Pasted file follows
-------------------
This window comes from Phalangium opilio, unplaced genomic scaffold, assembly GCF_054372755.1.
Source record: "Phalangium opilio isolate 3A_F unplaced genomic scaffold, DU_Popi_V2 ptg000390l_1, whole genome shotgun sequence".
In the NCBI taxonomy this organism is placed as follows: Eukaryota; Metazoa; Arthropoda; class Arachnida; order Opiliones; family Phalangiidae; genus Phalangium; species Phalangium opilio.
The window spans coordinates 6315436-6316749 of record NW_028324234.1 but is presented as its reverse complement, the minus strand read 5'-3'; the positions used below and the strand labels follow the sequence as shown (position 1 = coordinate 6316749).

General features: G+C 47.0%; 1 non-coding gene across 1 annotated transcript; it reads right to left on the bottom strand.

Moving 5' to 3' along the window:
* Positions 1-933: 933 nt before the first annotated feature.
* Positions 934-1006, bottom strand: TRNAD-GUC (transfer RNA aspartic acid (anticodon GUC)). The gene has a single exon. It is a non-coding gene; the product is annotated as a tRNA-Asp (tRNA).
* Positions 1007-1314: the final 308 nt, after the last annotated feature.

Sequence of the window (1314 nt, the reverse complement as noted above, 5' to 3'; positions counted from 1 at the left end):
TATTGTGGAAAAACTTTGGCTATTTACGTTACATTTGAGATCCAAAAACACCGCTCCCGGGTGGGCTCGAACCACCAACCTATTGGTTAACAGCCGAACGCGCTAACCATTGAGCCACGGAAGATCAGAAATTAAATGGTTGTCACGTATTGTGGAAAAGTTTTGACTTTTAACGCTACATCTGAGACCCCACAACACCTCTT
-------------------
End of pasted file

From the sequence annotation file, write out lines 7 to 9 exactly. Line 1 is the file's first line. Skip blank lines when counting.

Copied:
* Positions 1-933: 933 nt before the first annotated feature.
* Positions 934-1006, bottom strand: TRNAD-GUC (transfer RNA aspartic acid (anticodon GUC)). The gene has a single exon. It is a non-coding gene; the product is annotated as a tRNA-Asp (tRNA).
* Positions 1007-1314: the final 308 nt, after the last annotated feature.